Rapid responses are electronic letters to the editor. They enable our users to debate issues raised in articles published on thebmj.com. Although a selection of rapid responses will be included online and in print as readers' letters, their first appearance online means that they are published articles. If you need the url (web address) of an individual response, perhaps for citation purposes, simply click on the response headline and copy the url from the browser window. Letters are indexed in PubMed.
I strongly agree with the sentiments of the letter posted by Achim
Nestel(1) in response to the article by Hassan et al(2) regarding the
rarity of C-reactive protein (CRP)-negative giant cell arteritis and the
vital importance of simple blood tests to assist in diagnosis.
However, whilst CRP-negative giant cell arteritis is rare it is not
confined to case reports. A study of 119 cases of biopsy-proven giant cell
arteritis published in 2006(3) revealed that the sensitivity of
erythrocyte sedimentation rate (ESR) was up to 86% and the sensitivity of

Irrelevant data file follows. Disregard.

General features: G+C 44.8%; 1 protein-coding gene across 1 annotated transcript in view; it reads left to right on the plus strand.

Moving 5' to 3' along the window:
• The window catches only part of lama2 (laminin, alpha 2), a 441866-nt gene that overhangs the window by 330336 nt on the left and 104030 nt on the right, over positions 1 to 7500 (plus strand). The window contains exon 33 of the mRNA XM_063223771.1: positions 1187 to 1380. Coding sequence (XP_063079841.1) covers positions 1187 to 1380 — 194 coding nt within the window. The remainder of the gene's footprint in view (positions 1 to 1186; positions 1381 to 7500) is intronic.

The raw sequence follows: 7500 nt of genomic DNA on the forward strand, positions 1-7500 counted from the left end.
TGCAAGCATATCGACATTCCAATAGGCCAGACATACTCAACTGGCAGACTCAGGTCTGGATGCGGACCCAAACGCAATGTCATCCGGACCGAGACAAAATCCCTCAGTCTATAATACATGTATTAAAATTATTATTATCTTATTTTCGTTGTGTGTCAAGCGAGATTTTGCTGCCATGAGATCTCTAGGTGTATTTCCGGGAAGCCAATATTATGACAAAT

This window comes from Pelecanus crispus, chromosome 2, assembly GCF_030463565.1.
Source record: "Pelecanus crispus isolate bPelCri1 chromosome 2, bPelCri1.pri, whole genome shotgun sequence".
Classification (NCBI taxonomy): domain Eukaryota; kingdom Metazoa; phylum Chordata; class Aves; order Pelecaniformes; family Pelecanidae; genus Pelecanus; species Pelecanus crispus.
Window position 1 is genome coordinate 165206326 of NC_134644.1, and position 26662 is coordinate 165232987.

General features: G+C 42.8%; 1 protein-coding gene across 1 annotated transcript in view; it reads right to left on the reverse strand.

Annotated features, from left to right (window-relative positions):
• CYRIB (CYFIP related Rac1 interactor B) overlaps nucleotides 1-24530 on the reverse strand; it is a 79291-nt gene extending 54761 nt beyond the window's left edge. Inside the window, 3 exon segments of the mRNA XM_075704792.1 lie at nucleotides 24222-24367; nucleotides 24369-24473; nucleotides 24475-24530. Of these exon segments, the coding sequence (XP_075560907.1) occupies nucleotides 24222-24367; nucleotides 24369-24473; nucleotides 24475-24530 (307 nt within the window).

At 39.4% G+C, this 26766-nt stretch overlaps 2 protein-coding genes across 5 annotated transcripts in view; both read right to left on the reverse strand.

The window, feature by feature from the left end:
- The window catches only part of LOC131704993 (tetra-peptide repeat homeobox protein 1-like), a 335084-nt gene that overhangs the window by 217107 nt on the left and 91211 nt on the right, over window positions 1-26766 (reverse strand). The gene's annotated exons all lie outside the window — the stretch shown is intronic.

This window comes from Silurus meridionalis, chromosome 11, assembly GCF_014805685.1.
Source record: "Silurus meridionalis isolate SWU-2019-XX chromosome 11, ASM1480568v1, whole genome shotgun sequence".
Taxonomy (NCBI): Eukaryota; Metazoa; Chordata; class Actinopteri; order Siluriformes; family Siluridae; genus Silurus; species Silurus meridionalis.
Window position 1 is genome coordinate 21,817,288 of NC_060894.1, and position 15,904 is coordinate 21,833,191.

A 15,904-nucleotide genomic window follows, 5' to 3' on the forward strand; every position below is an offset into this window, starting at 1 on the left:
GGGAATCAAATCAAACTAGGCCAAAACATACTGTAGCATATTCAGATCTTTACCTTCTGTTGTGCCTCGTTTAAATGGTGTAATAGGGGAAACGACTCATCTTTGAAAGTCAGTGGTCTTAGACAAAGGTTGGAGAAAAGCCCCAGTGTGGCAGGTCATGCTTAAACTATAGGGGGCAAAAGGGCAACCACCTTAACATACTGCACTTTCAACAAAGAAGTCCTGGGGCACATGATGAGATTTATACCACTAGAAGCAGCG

CRP was 97.5%. Combining ESR and CRP gave a sensitivity of 99% for
detecting giant cell arteritis.
There were 2 cases out of 119 of CRP-negative disease (although ESR
was elevated in both). This study(3) identified 1 case with normal ESR and
CRP - 'a double negative' which is 0.8% of cases (not 4% as stated by
Hassan et al(2)).
1. Achim R Nestel. BMJ 2011;342:doi:10.1136/bmj.d3685 (Published 20
2. Nada Hassan, Bhaskar Dasgupta, Kevin Barraclough. BMJ
2011;342:doi:10.1136/bmj.d3019 (Published 23 May 2011)
3. Parikh et al. Prevalence of a normal C-reactive protein with an
elevated erythrocyte sedimentation rate in biopsy-proven giant cell
arteritis. Ophthalmology 2006;113:1842-5.